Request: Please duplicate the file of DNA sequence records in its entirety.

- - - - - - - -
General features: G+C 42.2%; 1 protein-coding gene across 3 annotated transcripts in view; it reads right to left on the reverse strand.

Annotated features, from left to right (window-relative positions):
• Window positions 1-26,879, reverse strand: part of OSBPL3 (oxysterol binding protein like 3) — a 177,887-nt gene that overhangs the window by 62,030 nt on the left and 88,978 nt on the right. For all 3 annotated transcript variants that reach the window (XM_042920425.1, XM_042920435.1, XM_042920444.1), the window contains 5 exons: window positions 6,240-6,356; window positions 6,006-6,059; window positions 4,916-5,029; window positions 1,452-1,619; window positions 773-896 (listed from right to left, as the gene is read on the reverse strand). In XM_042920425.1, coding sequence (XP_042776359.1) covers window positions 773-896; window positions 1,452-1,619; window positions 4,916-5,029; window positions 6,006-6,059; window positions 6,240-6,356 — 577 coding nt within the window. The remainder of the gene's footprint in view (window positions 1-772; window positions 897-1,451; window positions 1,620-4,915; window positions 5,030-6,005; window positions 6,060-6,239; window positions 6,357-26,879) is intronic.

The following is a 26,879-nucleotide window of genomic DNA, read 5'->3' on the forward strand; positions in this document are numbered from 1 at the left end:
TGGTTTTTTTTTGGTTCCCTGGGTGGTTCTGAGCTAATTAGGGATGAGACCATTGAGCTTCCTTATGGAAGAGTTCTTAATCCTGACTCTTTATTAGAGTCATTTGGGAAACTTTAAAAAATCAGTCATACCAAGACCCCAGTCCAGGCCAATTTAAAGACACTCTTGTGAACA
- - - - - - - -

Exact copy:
General features: G+C 42.2%; 1 protein-coding gene across 3 annotated transcripts in view; it reads right to left on the reverse strand.

Annotated features, from left to right (window-relative positions):
• Window positions 1-26,879, reverse strand: part of OSBPL3 (oxysterol binding protein like 3) — a 177,887-nt gene that overhangs the window by 62,030 nt on the left and 88,978 nt on the right. For all 3 annotated transcript variants that reach the window (XM_042920425.1, XM_042920435.1, XM_042920444.1), the window contains 5 exons: window positions 6,240-6,356; window positions 6,006-6,059; window positions 4,916-5,029; window positions 1,452-1,619; window positions 773-896 (listed from right to left, as the gene is read on the reverse strand). In XM_042920425.1, coding sequence (XP_042776359.1) covers window positions 773-896; window positions 1,452-1,619; window positions 4,916-5,029; window positions 6,006-6,059; window positions 6,240-6,356 — 577 coding nt within the window. The remainder of the gene's footprint in view (window positions 1-772; window positions 897-1,451; window positions 1,620-4,915; window positions 5,030-6,005; window positions 6,060-6,239; window positions 6,357-26,879) is intronic.

The following is a 26,879-nucleotide window of genomic DNA, read 5'->3' on the forward strand; positions in this document are numbered from 1 at the left end:
TGGTTTTTTTTTGGTTCCCTGGGTGGTTCTGAGCTAATTAGGGATGAGACCATTGAGCTTCCTTATGGAAGAGTTCTTAATCCTGACTCTTTATTAGAGTCATTTGGGAAACTTTAAAAAATCAGTCATACCAAGACCCCAGTCCAGGCCAATTTAAAGACACTCTTGTGAACA